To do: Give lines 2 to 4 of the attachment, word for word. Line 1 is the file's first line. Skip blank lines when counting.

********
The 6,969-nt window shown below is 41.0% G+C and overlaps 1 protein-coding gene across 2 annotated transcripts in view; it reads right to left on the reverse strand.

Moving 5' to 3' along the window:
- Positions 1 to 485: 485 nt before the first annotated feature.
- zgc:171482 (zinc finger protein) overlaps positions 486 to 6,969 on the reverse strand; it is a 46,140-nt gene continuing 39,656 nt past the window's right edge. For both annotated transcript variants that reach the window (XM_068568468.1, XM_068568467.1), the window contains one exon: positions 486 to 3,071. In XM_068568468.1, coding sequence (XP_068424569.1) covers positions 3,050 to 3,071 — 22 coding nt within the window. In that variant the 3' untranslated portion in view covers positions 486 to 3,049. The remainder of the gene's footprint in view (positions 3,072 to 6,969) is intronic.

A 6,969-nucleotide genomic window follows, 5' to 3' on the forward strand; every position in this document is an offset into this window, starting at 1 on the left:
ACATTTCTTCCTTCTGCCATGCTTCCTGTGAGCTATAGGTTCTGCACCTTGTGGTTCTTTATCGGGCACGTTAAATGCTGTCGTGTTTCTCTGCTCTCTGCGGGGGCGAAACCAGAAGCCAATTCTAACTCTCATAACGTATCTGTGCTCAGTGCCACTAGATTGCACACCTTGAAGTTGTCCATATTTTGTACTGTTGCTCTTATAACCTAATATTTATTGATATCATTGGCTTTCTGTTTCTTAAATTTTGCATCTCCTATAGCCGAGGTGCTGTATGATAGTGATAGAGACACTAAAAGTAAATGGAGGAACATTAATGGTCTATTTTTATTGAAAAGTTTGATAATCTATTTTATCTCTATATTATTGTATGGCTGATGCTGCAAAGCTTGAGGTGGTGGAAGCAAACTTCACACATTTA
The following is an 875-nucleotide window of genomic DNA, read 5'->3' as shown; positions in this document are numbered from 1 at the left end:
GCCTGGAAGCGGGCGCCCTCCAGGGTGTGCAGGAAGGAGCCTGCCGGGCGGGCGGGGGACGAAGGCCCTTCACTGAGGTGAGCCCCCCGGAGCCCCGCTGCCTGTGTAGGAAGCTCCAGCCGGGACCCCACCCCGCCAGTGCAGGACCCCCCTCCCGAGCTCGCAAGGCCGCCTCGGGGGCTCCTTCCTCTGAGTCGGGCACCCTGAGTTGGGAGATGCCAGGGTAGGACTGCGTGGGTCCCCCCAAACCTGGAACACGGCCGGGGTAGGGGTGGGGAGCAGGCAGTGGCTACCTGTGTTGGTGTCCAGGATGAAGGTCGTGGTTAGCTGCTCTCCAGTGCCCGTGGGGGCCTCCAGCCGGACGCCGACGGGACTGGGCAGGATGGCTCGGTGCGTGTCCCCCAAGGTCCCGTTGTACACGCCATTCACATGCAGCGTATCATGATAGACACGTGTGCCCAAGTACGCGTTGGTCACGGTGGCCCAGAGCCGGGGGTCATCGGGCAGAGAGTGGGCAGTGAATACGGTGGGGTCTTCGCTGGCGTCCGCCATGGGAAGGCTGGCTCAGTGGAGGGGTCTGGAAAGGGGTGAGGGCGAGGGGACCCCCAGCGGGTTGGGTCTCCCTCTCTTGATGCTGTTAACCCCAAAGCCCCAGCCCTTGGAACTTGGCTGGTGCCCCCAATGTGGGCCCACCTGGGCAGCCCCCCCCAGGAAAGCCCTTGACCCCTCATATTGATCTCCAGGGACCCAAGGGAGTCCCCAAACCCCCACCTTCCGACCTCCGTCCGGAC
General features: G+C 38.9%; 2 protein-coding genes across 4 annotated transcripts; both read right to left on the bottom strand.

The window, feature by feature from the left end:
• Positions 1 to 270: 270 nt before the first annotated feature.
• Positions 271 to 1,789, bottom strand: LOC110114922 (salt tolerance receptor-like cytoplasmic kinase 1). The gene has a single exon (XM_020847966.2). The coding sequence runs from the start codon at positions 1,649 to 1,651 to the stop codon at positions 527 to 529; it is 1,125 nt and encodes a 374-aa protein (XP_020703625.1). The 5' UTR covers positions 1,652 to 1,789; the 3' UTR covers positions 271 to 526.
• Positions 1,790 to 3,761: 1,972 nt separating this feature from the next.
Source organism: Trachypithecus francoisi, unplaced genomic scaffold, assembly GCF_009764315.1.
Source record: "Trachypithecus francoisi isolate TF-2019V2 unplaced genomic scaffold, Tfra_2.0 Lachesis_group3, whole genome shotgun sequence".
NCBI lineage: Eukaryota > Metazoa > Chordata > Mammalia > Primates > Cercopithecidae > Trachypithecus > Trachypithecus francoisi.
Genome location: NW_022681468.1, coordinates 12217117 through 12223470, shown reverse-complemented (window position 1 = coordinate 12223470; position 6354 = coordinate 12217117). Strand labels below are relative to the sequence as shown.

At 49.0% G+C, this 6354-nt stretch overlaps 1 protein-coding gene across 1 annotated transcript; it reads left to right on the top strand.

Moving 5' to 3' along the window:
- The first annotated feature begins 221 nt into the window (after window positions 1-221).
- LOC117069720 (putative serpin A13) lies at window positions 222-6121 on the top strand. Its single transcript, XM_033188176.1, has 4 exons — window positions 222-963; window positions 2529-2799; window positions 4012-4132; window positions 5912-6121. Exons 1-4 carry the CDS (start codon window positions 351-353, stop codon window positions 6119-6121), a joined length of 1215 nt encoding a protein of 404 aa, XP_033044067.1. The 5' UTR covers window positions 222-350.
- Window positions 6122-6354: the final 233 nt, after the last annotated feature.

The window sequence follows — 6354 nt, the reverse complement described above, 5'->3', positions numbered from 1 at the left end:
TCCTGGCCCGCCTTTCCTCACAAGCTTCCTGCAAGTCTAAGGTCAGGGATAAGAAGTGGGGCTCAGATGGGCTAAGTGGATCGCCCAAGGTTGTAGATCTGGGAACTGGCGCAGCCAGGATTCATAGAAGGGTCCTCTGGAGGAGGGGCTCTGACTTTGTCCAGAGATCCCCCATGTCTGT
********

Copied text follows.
Moving 5' to 3' along the window:
- Positions 1 to 485: 485 nt before the first annotated feature.
- zgc:171482 (zinc finger protein) overlaps positions 486 to 6,969 on the reverse strand; it is a 46,140-nt gene continuing 39,656 nt past the window's right edge. For both annotated transcript variants that reach the window (XM_068568468.1, XM_068568467.1), the window contains one exon: positions 486 to 3,071. In XM_068568468.1, coding sequence (XP_068424569.1) covers positions 3,050 to 3,071 — 22 coding nt within the window. In that variant the 3' untranslated portion in view covers positions 486 to 3,049. The remainder of the gene's footprint in view (positions 3,072 to 6,969) is intronic.